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Ancient ways and modern times

The Kumeyaay people practice their traditions and revive native crafts in remote areas of Mexico and California as encroaching civilization brings electricity and running water.

September 26, 2011|By Joe Mozingo, Los Angeles Times
  • Beatriz Carrillo, 58, collects rush that she uses to weave baskets. Anthropologist Mike Wilken has encouraged the Kumeyaay to revive basket weaving and has helped find markets for their wares.
Beatriz Carrillo, 58, collects rush that she uses to weave baskets. Anthropologist… (Don Bartletti/Los Angeles…)

Reporting from the Sierra Juarez Mountains, Mexico — In the high table land, a small, rawboned woman picks her way across ash and sand to a cave where she slept as a girl when her family came to harvest pine nuts every August.

Teodora Cuero is 90 years old, half-blind behind her sunglasses, with skin like crinkled wax paper.

She moves her fingers over the lichen-mottled rock, and the memories flood her with emotion. She talks of lost friends and family members, how they used to live.

Her friend Mike Wilken, an anthropologist, listens with rapt attention. What she describes are final scenes from the Indians' ancient yearly migration between the sea and desert, a pattern of life in Southern California and northern Baja long before the Spanish set foot here.

The territory of Cuero's people, the Kumeyaay, extended along the coast from what is today Carlsbad in the north, to the Santo Tomas Valley in Baja in the south, and over the mountains to the desert. The international boundary that was drawn across that terrain would put the tribe on separate trajectories. So unlike the many native peoples of Southern California whose language and customs were extinguished, hers found a measure of refuge in the remote, dusty valleys just south of the border.

Ancient ways remained not only relevant but necessary to get by in areas that had few staples from the modern world. They endure in many forms today.

No one embodies this more than Cuero, who didn't have shoes and spoke only Kumeyaay until she was a teenager, living 80 miles from downtown San Diego.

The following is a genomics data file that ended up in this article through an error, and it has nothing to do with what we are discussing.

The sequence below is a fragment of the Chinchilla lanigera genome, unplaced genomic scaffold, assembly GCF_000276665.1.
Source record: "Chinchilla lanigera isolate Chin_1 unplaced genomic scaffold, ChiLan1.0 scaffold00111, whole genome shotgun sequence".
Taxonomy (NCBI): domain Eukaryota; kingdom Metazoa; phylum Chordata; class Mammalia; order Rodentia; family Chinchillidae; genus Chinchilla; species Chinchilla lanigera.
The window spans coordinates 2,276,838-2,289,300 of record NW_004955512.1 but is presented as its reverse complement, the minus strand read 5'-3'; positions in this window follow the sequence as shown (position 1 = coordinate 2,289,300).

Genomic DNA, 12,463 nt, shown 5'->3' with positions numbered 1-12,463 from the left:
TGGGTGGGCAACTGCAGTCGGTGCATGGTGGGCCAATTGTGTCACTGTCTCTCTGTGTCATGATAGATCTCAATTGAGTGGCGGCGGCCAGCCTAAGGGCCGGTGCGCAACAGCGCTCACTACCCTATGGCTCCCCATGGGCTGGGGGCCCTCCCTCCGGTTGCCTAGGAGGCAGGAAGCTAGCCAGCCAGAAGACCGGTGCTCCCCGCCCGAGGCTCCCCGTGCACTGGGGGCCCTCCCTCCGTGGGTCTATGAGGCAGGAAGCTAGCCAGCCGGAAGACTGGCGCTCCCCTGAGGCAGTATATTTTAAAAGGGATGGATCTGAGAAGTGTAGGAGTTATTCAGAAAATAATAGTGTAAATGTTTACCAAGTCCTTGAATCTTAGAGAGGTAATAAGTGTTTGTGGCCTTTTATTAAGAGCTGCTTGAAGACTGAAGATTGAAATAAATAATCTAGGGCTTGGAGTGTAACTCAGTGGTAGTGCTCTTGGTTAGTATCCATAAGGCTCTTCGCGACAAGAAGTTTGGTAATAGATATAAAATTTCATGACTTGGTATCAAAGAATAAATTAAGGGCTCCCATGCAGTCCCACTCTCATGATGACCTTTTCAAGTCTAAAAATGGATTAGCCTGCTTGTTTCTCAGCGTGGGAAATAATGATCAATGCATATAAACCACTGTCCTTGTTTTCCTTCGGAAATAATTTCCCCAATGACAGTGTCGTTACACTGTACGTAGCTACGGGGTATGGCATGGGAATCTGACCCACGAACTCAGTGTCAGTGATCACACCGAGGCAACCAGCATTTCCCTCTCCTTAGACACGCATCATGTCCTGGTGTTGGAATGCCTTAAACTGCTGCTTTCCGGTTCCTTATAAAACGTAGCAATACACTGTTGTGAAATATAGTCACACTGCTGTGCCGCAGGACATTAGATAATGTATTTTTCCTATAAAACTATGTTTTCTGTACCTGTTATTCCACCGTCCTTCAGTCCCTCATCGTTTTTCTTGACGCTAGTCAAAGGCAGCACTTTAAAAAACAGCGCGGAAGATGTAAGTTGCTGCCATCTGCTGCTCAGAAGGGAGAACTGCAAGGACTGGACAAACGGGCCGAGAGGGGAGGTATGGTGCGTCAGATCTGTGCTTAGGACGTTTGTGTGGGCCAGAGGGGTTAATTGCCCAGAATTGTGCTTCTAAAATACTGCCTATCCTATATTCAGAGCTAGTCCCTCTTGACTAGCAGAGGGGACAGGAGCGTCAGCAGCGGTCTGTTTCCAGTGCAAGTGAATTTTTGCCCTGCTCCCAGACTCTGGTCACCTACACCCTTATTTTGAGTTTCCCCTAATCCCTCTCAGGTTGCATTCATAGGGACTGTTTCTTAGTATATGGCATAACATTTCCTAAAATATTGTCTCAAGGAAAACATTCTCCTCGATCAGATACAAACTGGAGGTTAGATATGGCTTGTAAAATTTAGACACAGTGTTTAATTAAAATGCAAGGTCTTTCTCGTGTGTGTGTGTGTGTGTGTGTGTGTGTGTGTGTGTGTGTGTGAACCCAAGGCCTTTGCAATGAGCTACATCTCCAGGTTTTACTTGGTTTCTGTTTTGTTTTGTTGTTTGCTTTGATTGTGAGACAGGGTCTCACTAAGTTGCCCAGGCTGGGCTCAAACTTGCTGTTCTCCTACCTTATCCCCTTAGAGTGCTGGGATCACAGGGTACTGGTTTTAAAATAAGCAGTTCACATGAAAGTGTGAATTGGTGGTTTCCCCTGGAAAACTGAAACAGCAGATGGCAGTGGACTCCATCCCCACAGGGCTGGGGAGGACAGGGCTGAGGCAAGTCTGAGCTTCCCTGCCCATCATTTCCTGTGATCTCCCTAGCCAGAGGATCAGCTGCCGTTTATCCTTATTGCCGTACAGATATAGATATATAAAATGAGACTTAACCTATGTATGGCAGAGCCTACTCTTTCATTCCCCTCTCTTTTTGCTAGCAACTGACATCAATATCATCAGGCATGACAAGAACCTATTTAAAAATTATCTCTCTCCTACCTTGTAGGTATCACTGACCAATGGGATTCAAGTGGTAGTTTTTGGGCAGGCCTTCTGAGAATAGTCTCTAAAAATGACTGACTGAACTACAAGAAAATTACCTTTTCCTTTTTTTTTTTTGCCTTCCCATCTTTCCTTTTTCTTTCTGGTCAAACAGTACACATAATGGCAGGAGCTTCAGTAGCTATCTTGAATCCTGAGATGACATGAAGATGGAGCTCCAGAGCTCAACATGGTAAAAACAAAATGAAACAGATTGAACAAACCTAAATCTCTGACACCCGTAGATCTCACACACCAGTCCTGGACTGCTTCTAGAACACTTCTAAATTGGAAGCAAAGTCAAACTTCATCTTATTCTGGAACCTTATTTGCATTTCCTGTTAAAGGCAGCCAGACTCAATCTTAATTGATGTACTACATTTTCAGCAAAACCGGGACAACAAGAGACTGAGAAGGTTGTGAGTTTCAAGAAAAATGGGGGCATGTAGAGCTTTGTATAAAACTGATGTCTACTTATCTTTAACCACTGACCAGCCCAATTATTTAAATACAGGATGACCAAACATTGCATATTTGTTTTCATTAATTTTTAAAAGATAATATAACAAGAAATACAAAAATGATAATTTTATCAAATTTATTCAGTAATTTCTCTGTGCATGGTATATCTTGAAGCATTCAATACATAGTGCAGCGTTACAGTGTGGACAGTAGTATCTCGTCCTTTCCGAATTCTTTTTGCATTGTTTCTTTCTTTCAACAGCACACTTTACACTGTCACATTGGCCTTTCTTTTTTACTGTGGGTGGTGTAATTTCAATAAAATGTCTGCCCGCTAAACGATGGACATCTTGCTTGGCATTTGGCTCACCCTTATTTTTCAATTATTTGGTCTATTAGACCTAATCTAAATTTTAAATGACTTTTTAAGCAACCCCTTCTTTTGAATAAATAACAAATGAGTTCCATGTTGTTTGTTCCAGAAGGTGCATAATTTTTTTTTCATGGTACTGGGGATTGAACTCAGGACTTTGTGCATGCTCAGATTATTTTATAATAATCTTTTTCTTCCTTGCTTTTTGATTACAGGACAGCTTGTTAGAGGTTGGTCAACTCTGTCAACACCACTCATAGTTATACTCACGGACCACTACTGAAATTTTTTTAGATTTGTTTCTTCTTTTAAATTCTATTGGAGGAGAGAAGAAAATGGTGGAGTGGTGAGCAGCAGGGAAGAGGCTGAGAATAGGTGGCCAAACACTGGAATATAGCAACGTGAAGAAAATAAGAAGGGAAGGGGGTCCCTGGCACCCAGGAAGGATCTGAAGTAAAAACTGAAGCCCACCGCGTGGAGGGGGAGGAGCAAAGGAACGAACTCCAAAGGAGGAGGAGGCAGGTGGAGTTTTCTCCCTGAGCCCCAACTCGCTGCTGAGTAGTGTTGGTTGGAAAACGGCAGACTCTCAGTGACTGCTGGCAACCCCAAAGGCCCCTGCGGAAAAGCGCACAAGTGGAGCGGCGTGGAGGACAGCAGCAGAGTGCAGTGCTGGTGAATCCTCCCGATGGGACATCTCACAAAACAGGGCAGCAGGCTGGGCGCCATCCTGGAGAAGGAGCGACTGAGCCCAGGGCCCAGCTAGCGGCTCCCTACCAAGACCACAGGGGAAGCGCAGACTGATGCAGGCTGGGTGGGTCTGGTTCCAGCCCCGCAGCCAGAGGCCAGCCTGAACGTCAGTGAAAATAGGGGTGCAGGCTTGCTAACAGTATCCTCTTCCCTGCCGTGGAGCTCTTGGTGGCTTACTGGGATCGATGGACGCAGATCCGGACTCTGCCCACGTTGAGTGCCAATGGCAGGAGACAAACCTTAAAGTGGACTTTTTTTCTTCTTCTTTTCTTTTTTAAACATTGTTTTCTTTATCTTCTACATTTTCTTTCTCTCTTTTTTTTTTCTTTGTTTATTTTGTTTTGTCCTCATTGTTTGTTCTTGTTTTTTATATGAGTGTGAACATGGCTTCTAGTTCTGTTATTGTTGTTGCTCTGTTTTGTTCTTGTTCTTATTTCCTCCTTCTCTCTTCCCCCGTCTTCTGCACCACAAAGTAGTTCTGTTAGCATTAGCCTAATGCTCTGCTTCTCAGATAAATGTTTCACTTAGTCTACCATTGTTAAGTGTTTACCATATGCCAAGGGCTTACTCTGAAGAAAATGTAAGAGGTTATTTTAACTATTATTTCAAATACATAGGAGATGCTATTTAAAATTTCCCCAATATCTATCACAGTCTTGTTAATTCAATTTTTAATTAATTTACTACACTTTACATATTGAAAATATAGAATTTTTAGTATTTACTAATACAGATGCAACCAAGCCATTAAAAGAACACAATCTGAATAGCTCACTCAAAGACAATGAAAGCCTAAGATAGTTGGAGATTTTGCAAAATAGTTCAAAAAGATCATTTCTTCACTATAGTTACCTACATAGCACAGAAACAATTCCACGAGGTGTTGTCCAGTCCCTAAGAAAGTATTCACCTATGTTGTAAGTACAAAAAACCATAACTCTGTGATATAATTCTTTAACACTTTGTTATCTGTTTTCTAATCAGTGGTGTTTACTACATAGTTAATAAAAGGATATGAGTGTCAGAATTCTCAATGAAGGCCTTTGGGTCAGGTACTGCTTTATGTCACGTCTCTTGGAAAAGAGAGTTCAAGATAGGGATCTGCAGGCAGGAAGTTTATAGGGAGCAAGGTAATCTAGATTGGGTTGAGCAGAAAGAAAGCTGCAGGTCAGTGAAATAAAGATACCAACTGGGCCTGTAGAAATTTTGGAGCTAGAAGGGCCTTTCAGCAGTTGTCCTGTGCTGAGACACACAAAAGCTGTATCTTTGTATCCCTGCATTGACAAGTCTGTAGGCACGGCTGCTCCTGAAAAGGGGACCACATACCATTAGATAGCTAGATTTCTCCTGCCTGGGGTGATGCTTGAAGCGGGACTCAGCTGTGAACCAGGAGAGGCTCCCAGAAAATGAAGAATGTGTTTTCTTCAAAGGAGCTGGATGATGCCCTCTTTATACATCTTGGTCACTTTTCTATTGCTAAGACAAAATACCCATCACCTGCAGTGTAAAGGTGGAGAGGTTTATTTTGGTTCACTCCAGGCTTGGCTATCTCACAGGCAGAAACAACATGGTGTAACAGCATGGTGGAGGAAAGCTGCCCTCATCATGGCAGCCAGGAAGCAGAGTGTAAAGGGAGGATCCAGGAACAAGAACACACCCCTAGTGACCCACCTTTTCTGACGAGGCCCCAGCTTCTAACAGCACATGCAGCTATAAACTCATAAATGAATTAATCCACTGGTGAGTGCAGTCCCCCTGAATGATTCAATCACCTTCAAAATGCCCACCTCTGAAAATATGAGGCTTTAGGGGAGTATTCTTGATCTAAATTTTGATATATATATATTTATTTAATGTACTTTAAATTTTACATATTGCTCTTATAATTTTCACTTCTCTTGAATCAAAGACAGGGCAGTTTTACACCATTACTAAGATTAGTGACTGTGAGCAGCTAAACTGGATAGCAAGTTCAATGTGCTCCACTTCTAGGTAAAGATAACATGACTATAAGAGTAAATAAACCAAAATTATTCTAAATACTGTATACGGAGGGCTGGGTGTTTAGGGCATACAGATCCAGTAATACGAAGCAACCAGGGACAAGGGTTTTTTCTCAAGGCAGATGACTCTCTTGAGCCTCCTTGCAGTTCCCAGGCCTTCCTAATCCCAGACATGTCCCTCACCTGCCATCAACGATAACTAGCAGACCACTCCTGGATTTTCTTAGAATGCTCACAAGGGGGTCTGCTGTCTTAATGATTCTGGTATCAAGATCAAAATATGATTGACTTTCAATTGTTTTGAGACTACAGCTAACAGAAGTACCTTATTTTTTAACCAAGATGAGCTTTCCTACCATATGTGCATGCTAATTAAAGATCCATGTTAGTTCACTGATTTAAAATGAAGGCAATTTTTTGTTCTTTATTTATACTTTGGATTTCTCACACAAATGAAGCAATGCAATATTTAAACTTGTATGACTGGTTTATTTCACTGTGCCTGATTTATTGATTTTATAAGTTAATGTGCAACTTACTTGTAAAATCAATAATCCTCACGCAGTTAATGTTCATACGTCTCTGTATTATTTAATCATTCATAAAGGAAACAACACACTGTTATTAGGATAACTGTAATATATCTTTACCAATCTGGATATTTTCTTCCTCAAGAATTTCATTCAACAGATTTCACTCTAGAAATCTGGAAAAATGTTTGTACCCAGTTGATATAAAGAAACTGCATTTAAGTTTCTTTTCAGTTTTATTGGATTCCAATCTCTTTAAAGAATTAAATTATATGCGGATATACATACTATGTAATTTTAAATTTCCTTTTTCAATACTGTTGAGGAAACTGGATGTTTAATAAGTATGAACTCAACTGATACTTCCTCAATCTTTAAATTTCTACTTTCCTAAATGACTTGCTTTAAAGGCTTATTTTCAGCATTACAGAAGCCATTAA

Today she lives in a rock house for which her husband traded a horse, speaks mostly Kumeyaay, cooks on an antique wood-burning stove in the garden, uses plant remedies for ailments and relies on food she gathers from the land to supplement her rice and beans. Goats andhorses roam the dirt roads of her village, La Huerta, which got electricity seven years ago.

Her life is not a simple snapshot of the past, but a complex amalgam of old and new. Cuero has a cellphone and refrigerator. She naps on a bench seat extracted from a recently deceased Ford pickup. She drinks inky black coffee and smokes Marlboros.

Over the last three years, Wilken has worked with Kumeyaay elders like Cuero to document their language and those traditions they adapted to the times. His material goes to a National Science Foundation project on documenting endangered languages and a museum in Tecate he helped establish.

"There are certain stories people want to hear about the Indians," Wilken said. "That they are living a way of life that hasn't changed in thousands of years. They want to know about shamans and go to a sweat lodge. We have to get over some pre-formed idea of who they are and experience them as they are."

He began working with the Kumeyaay 15 years ago as an "applied" anthropologist, meaning he not only studied them but worked with them to make endangered traditions more useful to them. He helped find markets for their basketry and native medicines, and arranged cultural exchanges with the Kumeyaay in the United States, who wanted to learn more about their heritage.

"When people from the California communities meet Kumeyaay from Baja they say, 'This is how we lived 50 or 100 years ago,' " Wilken said.

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The Kumeyaay greeted the first Spanish expedition in California in 1769. They had been here for at least 1,300 years, anthropologists say, maybe many thousands more. The Kumeyaay lived in temporary brush huts and moved throughout the year in search of food.

While many ended up in the Spanish missions and later on reservations, many others did not.

Into the early 20th century, clans of outliers still roamed the margins of the expanding Yankee society, following their old trails, speaking little English or Spanish and crossing the border without even knowing there was one.

Their exile was searingly documented in the autobiography of Delfina Cuero, who was born near Jamul in 1900 and told her story to an anthropologist in the 1960s.

As a child, Delfina, a cousin of Teodora Cuero's father, followed her parents around San Diego County, looking for ranch work while hunting and foraging. They collected shellfish and crabs on the rocks of Point Loma. They speared fish in the coastal waters and harvested greens and roots from the black mud of what is now called Mission Bay.

In spring, they went to the desert for agave stalks, which they roasted in pits for food. In summer, they moved to the mountains to collect pine nuts, then down into the valleys for acorns in fall.

When her father had ranch work, they would build a brush hut in a nearby arroyo. But as more and more ranches were cleared, ranchers told them to go away. They lost access to the coast, then Mission Valley, then the foothills. Their migration routes were cut off.

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